## Andrew Polonski (PPS-LIPN), Toward extensional type theory with decidable type-checking

### Schedule

- 5 février 2015, 15:30 - 16:30

### Abstract

We report our work on a new treatment of equality in dependent type theory.

Large-scale formalization of mathematics in type theory is greatly impededed by the intensional character of type-theoretic equality. For a variable n:Nat, the terms n+1 and 1+n are equal but not convertible. Consequently, if B(n) is a dependent type over N (eg. R^n), then B(n+1) and B(1+n) are isomorphic but not equal; thus there is no automatic way to transfer properties from one type to another. The terms S=(\n.n+1) and S'=(\n.1+n) of type Nat->Nat are not even equal propositionally, thus there is no explicit isomorphism between types B(S) and B(S') when B(f) is a type dependent over Nat->Nat. Martin-Lof defined extensional type theory by reflecting the equality proofs (terms of the identity type) into the conversion relation. Unfortunately, this renders type-checking and proof-checking undecidable, undermining a major motivation for working in type theory.

Voevodsky recently proposed the Univalence Axiom which solves the problem of extensionality, but, without a computational justification, leads to the failure of canonicity, another crucial metatheoretic property. Coquand et al have recently provided this missing piece by building a model of univalence in constructive metatheory.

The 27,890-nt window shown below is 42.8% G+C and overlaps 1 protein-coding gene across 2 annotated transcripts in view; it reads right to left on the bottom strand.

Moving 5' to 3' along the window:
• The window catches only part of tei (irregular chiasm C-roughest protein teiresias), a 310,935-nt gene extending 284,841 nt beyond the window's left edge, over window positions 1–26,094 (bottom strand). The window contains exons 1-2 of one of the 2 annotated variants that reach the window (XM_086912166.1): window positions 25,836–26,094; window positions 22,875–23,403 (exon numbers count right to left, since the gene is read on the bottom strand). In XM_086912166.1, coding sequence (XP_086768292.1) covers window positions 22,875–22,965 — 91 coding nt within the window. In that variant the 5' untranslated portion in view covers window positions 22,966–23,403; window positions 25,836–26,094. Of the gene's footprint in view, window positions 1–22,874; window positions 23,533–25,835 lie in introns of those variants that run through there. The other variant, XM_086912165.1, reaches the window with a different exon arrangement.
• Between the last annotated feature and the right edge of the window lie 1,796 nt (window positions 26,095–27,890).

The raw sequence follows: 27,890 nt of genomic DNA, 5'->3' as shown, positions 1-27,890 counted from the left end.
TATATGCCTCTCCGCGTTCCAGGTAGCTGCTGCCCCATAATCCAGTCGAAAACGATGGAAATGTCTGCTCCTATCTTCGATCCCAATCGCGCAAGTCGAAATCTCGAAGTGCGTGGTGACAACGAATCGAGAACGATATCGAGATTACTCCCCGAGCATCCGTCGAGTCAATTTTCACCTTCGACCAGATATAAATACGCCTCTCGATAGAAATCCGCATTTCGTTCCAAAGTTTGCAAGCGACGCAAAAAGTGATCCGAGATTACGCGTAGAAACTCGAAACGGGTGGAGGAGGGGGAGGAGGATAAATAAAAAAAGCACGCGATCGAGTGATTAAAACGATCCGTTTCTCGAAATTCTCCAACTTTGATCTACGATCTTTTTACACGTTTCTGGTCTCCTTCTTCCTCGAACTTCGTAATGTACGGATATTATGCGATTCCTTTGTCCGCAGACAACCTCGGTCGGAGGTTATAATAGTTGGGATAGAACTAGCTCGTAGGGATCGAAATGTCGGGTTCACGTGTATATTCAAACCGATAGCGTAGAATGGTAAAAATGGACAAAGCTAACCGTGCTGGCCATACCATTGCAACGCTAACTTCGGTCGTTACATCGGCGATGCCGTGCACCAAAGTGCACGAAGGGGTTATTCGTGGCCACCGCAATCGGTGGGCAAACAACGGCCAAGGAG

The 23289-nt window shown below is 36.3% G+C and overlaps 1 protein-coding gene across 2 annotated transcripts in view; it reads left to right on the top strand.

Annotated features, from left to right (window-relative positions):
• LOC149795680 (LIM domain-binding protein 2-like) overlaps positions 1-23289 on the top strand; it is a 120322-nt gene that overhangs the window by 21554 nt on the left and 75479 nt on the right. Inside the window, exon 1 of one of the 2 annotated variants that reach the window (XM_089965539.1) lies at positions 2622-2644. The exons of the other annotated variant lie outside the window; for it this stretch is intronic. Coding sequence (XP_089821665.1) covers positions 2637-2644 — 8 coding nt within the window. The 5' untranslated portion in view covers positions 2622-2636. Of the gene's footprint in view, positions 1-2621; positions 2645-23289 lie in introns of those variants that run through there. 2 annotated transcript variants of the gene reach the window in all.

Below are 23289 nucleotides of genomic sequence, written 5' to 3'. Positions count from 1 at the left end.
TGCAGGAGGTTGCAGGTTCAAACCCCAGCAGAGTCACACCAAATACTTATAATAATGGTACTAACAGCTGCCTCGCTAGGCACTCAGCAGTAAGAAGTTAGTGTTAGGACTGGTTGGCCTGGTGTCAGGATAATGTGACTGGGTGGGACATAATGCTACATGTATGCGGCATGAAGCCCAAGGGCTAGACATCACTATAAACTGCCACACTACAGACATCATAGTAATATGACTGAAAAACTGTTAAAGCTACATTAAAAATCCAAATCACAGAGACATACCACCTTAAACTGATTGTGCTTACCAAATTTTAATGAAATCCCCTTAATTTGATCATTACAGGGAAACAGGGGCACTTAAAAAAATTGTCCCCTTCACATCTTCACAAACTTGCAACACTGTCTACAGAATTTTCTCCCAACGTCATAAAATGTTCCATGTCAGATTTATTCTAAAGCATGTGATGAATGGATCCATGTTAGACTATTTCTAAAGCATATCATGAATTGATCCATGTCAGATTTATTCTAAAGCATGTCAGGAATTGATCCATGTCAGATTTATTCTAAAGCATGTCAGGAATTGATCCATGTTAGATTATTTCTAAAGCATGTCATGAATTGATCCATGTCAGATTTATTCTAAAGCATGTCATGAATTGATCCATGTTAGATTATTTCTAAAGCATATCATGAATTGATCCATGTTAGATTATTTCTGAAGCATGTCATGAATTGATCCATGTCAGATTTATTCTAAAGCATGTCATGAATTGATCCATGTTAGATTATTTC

We propose an alternative, syntax-based approach to extensionality. In this approach, the equality type is initially defined externally, as a logical relation on the term model of type theory, which in turn is defined by induction on type structure. The relation is then reflected into the language by extending the syntax. This results in a 1-dimensional theory; in order to have equality as a type constructor that can be iterated (so that we can write p,q : Eq(A,a,b), pi : Eq(Eq(A,a,b),p,q), etc.), the reflection operation must itself be internalized. We show how this can be done in a consistent way, and verify some basic properties of the resulting system.